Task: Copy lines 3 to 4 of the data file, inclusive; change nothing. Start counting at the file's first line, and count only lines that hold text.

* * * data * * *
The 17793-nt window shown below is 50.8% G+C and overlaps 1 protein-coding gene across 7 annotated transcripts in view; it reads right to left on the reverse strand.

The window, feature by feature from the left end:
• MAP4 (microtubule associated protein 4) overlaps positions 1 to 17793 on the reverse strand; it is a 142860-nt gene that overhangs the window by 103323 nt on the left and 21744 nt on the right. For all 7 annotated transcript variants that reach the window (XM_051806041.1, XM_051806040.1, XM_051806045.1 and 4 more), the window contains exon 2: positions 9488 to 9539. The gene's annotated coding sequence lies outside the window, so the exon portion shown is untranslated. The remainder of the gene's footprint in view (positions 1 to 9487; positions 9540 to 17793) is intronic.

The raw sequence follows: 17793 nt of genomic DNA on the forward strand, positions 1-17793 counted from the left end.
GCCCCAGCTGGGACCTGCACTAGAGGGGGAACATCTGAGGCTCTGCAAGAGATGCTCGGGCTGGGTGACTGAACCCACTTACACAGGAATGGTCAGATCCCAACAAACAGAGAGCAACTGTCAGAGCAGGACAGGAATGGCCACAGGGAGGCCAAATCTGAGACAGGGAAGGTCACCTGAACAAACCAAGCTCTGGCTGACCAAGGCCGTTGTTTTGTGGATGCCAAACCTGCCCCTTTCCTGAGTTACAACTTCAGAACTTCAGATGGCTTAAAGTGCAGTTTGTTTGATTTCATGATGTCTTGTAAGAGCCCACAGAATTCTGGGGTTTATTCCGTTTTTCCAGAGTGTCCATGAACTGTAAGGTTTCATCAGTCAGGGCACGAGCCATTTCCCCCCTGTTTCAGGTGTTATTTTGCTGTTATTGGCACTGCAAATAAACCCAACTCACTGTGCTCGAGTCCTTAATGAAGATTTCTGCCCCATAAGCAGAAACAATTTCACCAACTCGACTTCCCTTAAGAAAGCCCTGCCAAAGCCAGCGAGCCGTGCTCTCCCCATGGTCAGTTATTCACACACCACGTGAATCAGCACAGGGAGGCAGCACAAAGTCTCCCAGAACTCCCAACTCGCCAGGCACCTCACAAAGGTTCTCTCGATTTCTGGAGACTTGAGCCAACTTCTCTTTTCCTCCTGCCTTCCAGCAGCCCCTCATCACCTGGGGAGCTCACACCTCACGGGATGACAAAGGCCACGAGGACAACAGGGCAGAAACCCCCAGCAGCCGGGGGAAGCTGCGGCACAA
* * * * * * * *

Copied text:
• MAP4 (microtubule associated protein 4) overlaps positions 1 to 17793 on the reverse strand; it is a 142860-nt gene that overhangs the window by 103323 nt on the left and 21744 nt on the right. For all 7 annotated transcript variants that reach the window (XM_051806041.1, XM_051806040.1, XM_051806045.1 and 4 more), the window contains exon 2: positions 9488 to 9539. The gene's annotated coding sequence lies outside the window, so the exon portion shown is untranslated. The remainder of the gene's footprint in view (positions 1 to 9487; positions 9540 to 17793) is intronic.

The raw sequence follows: 17793 nt of genomic DNA on the forward strand, positions 1-17793 counted from the left end.